Opponents of city bypass claim 200 homes could be destroyed
Galway N6 Action Group warns the number of houses lost to new road plan could be almost double figure given by designers
Published 07/04/2015 | 02:30
Opponents of the controversial Galway bypass claim designers have played down the number of homes that could be lost as a result of the plans.
The Galway N6 Action Group, which opposes the plans, says up to 200 homes could be destroyed by the road designs - almost double the original figure.
It has also emerged that none of the six routes may be chosen in their present form, with designers admitting they may have to merge a number of routes for the final road.
Colman Collins, of the Galway N6 Action Group, said people were angry at the way the process had been handled.
"We have carried out independent surveys of all the routes. Our experts are telling us the number of homes affected will be double what we have been told," he said.
"Our most conservative estimates range from 142 homes to over 200 homes destroyed by these routes."
The least impact to homes would be caused by the blue route, which the group believe to be the preferred route.
However, it cuts through the NUI Galway campus and amenity grounds at Dangan. The university has been vocal in its opposition to the plans, warning it would put years of careful planning and development "under threat".
Both the red and green routes would affect up to 200 homes, according to the group. The figure was put at around 120 homes by design group Arup. Eileen McCarthy of Arup dismissed the new figures as "disingenuous".
"They seem to be calculating homes within the entire corridor, which is a bit disingenuous to say the least. We took a house count in the design footprint with a buffer and we stand over our figures, which range from 53 to 116," she said.
Mr Colman said the group believed designers had earmarked the blue and green routes as their preferred option, describing the other four as "a smokescreen".
However, this was dismissed by Michael Timmins, senior engineer on the project, who insisted no preferred route existed. He also revealed that several routes may be merged to find the "least damaging alternative".
The new bypass is needed to ease congestion in the city. Communities, politicians and businesses have all raised concerns about the proposed routes, which will cost between €500m and €750m.
Affected communities stretch right across the city suburbs, taking in Barna, Bushypark, Menlo, Newcastle, Dangan, Westside and Terryland, with the university campus and the Ballybrit racecourse also affected by certain routes.
While more than 300 homeowners have received letters informing them their homes could be affected, a total of 4,500 landowners, businesses and homes fall within the possible routes.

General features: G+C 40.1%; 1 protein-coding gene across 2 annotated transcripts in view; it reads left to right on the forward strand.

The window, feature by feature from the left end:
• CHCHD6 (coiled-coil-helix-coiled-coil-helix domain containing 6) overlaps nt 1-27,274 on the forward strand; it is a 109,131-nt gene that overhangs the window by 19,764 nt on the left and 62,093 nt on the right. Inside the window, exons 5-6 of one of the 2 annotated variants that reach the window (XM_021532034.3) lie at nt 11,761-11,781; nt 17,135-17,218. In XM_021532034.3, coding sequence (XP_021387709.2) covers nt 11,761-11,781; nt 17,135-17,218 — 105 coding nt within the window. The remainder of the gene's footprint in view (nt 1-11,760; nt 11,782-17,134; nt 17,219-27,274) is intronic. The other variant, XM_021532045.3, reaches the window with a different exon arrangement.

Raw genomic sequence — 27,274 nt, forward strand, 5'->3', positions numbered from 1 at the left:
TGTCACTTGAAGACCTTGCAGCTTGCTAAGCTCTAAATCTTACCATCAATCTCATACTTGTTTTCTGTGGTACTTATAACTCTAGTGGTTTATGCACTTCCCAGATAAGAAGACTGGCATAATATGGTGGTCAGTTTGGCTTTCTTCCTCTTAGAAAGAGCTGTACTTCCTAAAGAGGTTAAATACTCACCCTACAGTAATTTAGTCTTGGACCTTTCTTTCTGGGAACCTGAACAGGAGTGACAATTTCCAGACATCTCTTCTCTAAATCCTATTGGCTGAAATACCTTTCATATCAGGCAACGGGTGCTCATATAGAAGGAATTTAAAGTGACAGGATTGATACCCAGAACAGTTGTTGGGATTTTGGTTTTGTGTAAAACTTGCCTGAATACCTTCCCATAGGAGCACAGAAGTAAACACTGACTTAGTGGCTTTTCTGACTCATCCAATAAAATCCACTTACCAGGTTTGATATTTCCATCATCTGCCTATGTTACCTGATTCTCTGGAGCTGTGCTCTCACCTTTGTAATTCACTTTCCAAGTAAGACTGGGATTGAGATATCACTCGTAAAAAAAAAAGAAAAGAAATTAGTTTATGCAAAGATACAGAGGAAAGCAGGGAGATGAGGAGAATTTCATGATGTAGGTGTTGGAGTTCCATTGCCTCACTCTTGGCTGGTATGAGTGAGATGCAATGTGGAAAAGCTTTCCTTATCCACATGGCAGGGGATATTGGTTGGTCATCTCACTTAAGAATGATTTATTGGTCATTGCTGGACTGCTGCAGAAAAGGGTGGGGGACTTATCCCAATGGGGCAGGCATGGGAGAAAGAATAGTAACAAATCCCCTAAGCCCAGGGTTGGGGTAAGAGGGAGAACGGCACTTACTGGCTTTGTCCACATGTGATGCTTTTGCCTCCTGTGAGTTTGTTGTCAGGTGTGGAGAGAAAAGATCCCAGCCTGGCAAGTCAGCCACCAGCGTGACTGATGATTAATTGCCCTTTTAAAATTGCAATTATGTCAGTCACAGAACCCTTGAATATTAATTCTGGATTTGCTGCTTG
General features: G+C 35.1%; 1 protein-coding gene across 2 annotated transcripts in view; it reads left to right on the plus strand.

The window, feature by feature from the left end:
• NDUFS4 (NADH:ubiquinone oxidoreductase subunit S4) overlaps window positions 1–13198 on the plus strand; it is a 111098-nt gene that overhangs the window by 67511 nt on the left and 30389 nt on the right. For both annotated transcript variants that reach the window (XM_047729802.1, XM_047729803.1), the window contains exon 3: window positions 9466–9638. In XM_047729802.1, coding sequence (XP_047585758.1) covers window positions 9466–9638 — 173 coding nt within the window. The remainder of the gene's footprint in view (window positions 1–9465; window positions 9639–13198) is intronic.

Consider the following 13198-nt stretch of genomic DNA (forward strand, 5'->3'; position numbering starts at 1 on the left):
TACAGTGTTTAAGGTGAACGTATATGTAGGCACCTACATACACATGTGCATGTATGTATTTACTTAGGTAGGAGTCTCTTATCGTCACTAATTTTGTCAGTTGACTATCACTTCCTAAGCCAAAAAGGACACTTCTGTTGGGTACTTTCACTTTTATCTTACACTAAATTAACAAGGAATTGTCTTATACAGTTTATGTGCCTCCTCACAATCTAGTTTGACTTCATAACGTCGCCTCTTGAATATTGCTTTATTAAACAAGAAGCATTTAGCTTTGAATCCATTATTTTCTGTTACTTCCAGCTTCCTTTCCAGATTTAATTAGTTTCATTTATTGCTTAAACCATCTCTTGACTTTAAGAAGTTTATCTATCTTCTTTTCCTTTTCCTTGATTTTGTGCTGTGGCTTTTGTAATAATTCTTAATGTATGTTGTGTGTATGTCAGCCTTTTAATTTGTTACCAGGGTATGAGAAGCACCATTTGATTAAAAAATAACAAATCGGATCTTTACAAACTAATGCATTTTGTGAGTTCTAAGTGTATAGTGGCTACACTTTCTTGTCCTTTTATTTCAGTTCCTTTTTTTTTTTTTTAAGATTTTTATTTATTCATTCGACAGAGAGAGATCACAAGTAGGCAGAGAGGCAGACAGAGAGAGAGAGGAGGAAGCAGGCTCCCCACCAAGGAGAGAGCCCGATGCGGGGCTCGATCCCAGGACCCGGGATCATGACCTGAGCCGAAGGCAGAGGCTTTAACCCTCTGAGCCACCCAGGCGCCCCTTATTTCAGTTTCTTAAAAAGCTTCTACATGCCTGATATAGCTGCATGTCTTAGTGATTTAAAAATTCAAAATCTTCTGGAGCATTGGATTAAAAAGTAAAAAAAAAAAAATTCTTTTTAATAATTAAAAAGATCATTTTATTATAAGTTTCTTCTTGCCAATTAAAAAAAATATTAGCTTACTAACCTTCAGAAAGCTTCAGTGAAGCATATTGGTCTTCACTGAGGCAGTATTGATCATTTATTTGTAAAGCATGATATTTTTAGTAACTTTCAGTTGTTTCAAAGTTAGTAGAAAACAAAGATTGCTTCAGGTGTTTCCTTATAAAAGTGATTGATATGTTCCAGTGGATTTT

Designers have received more than 1,000 submissions, with the vast majority criticising all the proposed routes.
Opponents have asked planners to review alternatives including a light rail system. However, the bypass designers have insisted these alternatives will not solve the congestion problem alone.
"Light rail is very expensive and the density of Galway city is too spread out. You need a city population of 250,000 for it to work and it doesn't solve the problems outside the city," said Mr Timmins.
"Public transport is part of the solution and it is being looked at, but every public transport solution needs additional road span for it to work."
The new bypass will replace a previous plan which was abandoned after it was blocked on environmental grounds by the European Court of Justice in 2013.
All six proposed routes have taken into account rules regarding Special Areas of Conservation and as a result run closer to the city, passing through more densely populated areas.
"Why is the environmental habitat taking precedence over human habitats? It seems a total overreaction to the European ruling," said Mr Colman.
Seventh-generation farmer fears CPO
A FARMER who is the seventh generation of his family to live on their land at Killoughter, Co Galway, has said he will be devastated at the thought of losing his home.
Sean Ryan and his brother Richard would both lose their homes along with those of eight neighbours if the green route is chosen.
"The road would go straight up the middle of our farm and straight through my house and my brother's house next door. I'm seven generations here, this is our home. I don't know where I would go, we don't want to leave this place," he said.
Locals in the area have now put in a submission against the proposal.
"They are proposing a four-lane road with hard shoulder. It would be 150m wide, that's a lot of ground gone and a nice quiet area ruined. It would destroy the village and those villages around us."
The brothers live directly beside a special area of conservation (SAC) which cannot be touched.
"There is heaps of land at the back that is under a Special Area of Conservation for limestone flagstones and bog cotton. They are not going near that but they want to destroy the homes because we're just outside it.
"It's an awful strain. I go to bed at night and get up in the morning and it's on your mind all the time," he said.